Among the great mysteries bedeviling science are dark matter (what is it?), death (do we have to?) and what fleas are. Meaning, where do they belong on the tree of life? Now that last conundrum has been put to bed by University of Bristol undergrad Erik Tihelka. They are scorpionflies, a distant cousin of the fly.
Specifically, the closest living relatives of fleas are the scorpionfly family Nannochoristidae, “a rare group with only seven species native to the southern hemisphere,” the team wrote – New Zealand, southeast Australia, Tasmania and Chile. They aren’t flies exactly, but they are distant cousins of the actual fly. Scorpionflies are ethereal nectar-sipping beauties with rear ends that look remarkably like those of scorpions.
Although insects and scorpions both belong to the great family of arthropods, scorpions are actually arachnids and the similarity in the tush is a case of convergent evolution.
Asked why exactly the place of fleas on the evolutionary tree had been so perplexing, Tihelka explains. “They are very unlike all other insects. They have very curious mouthparts used to feed on blood, they jump, and their bodies are flattened from left to right. These are anatomical differences that separate from all other insects,” he tells Haaretz.
A lot of insects feed on blood and a lot of others jump, but not like our friend the flea, he elaborates. Also, fleas split off from their buggy brethren a very long time ago, possibly before dinosaurs even evolved.
“We think [they split off] somewhere between the Permian and the Jurassic,” Tihelka says, adding that the oldest fossil fleas found so far date from the Jurassic. Which means the flea family may go back as much as 300 million years, from which point they followed their own bloody avenue, while scorpionflies continued to feed on flowers.
Moreover, after splitting off so long ago, fleas then evolved very fast, Tihelka says.
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Why had the evolution of fleas and family been a mystery anyway, inquiring minds want to know.
Elucidating relationships on the tree of life can rely on various methodologies, one being genetic comparison. The more protein-coding genes two species have in common and the lesser the differences between them, the closer they are. Humans have more genes in common with the chimp than the nematode or tomato.
Fleas, however, split off so long ago and evolved so fast, building up mutations in their genome, that it was hard to pin down their closest relatives, Tihelka explains. Previous genetic research had suggested that fleas were related to scorpionflies, but that was based on relatively few genes, he adds.
His study is based on over 1,400 genes coding for proteins – not that the kids analyzed the genetics of fleas themselves. They applied cutting-edge algorithms to test all proposed hypotheses about the placement of fleas on the tree of entomological life, and searched for their closest kin.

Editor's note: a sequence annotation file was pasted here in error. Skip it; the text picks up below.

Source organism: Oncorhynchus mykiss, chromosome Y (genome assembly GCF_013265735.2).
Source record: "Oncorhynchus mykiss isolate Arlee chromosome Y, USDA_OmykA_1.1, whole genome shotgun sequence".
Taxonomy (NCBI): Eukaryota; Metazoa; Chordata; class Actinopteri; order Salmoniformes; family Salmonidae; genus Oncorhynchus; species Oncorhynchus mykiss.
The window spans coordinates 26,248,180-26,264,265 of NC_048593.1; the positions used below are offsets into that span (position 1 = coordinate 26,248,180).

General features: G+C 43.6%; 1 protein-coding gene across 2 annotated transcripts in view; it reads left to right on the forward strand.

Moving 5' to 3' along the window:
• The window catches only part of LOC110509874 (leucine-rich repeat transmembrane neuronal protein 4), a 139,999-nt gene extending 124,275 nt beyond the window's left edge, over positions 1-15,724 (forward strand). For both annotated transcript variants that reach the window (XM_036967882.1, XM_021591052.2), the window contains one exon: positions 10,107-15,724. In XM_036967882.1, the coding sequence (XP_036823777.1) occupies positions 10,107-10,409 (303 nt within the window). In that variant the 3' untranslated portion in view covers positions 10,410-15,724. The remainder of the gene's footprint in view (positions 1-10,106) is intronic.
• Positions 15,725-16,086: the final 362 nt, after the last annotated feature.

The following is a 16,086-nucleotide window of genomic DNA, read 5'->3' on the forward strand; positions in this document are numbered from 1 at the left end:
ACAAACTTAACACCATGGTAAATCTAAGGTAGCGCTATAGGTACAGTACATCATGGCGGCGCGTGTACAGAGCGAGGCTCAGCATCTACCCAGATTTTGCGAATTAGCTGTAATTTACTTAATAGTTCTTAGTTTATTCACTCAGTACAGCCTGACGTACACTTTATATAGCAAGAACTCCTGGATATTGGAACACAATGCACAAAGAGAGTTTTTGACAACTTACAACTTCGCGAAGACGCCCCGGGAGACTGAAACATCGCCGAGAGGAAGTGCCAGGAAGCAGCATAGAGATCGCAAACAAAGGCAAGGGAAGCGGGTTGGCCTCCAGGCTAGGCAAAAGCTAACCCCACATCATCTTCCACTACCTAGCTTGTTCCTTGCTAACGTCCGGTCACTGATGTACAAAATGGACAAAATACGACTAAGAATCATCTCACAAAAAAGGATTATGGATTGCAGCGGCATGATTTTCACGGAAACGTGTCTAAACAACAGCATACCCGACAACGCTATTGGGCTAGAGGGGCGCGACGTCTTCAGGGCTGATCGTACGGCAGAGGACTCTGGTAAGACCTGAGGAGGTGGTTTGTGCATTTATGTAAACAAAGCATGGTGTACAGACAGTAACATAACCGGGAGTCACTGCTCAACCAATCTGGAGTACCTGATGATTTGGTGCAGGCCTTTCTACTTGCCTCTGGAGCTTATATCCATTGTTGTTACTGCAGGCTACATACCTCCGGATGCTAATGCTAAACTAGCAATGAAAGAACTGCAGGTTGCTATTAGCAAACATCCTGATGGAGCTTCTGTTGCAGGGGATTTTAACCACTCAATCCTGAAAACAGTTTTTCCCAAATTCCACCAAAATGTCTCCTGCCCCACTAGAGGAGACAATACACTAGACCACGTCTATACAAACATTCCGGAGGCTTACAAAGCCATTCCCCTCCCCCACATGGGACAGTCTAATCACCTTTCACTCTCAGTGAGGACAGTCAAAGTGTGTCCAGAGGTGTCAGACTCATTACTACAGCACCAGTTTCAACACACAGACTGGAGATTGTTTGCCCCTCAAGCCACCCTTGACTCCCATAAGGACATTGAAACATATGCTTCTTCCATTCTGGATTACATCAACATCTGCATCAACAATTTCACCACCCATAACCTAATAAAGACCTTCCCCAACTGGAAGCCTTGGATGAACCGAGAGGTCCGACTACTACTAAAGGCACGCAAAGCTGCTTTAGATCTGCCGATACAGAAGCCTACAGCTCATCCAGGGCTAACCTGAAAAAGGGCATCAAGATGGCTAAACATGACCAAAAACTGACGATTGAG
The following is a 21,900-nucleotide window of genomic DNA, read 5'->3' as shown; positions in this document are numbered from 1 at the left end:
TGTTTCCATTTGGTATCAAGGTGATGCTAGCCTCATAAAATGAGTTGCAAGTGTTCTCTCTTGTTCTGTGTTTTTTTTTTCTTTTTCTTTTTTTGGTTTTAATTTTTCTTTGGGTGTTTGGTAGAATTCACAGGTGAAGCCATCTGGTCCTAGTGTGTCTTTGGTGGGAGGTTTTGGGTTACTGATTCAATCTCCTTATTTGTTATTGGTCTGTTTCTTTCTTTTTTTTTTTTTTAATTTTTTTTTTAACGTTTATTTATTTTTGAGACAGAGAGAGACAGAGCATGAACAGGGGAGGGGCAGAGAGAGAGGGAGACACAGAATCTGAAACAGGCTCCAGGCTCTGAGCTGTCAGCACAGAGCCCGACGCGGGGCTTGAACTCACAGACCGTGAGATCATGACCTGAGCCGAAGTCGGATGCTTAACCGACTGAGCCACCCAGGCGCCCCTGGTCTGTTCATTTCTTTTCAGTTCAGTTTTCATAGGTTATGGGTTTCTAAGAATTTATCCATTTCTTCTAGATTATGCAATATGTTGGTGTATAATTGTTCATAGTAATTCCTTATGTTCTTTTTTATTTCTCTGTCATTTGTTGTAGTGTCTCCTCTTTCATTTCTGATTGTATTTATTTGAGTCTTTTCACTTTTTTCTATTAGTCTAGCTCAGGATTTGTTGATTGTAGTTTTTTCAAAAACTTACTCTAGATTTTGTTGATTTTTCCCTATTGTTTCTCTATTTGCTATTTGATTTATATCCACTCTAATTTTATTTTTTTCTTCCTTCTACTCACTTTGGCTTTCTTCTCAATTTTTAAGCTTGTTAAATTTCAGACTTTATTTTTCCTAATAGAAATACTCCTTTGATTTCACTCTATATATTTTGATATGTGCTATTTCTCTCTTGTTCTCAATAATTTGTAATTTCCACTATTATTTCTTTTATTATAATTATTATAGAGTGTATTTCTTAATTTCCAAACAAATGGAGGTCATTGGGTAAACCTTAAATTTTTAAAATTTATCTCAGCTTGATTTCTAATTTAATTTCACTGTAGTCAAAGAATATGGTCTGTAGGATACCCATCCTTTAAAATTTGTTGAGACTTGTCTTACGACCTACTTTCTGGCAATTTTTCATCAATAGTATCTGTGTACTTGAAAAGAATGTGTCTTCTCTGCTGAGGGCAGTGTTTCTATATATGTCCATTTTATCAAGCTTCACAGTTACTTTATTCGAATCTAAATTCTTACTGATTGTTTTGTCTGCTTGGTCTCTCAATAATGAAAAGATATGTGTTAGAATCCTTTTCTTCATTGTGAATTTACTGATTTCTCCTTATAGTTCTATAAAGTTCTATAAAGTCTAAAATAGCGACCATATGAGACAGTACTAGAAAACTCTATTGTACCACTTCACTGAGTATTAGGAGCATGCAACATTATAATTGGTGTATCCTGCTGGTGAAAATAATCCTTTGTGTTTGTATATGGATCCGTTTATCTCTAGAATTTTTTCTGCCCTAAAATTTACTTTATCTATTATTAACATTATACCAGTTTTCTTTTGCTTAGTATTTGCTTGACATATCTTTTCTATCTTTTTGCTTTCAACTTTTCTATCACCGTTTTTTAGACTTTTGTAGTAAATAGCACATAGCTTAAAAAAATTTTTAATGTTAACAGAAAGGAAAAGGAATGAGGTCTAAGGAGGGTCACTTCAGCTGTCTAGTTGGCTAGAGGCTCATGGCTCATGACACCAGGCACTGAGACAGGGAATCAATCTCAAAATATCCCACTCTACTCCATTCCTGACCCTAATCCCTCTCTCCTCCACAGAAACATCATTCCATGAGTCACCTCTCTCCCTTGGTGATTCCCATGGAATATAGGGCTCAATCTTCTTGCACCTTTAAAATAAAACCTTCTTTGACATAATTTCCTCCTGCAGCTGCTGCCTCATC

This is the first time a big dataset has been used to achieve a more complex analysis of the evolution of the flea, he says.
Like most of their entomological brethren, scorpionflies appreciate warm climes, but some of the roughly 600 species of scorpionfly actually thrive in the snow. And now thanks to Tihelka and colleagues, we know that fleas belong to the great greater family of scorpionflies. Fleas, by the way, prefer your dog or cat or any convenient hairy mammal whatever clime it’s in. They will dine on you if they have nothing better.
Asked why he decided to research this of all things, Tihelka says that the family relations of the flea was one of the last big mysteries in evolution.
“We [science] have been researching insects for 200 years, so the big questions of relationships have been resolved. This was last enigma,” he explains.
After all that evolution, today we have about 2,000 variants of flea, who do not have wings and who feed mainly on the blood of mammals and birds with the help of their unusual mouthpart – though it seems the flea and scorpionfly may have both evolved far before flowers did. So go figure what plant secretion they ate.
“It seems that the elongate mouthparts that are specialized for nectar feeding from flowers can become co-opted during the course of evolution to enable sucking blood,” says Mattia Giacomelli, another doctoral candidate at the University of Bristol who participated in the study.
“The new results suggest that we may need to revise our entomology textbooks. Fleas no longer deserve the status of a separate insect order, but should actually be classified within the scorpionflies,” rules Chenyang Cai, associate professor at the Nanjing Institute of Geology and Palaeontology and a research fellow at the University of Bristol, specializing in Mesozoic insects.
By the way, the Jurassic fleas measured as much as 2 centimeters (about three-quarters of an inch) long. Even with the fleas’ role in disseminating the Black Plague in mind, we should count our blessings.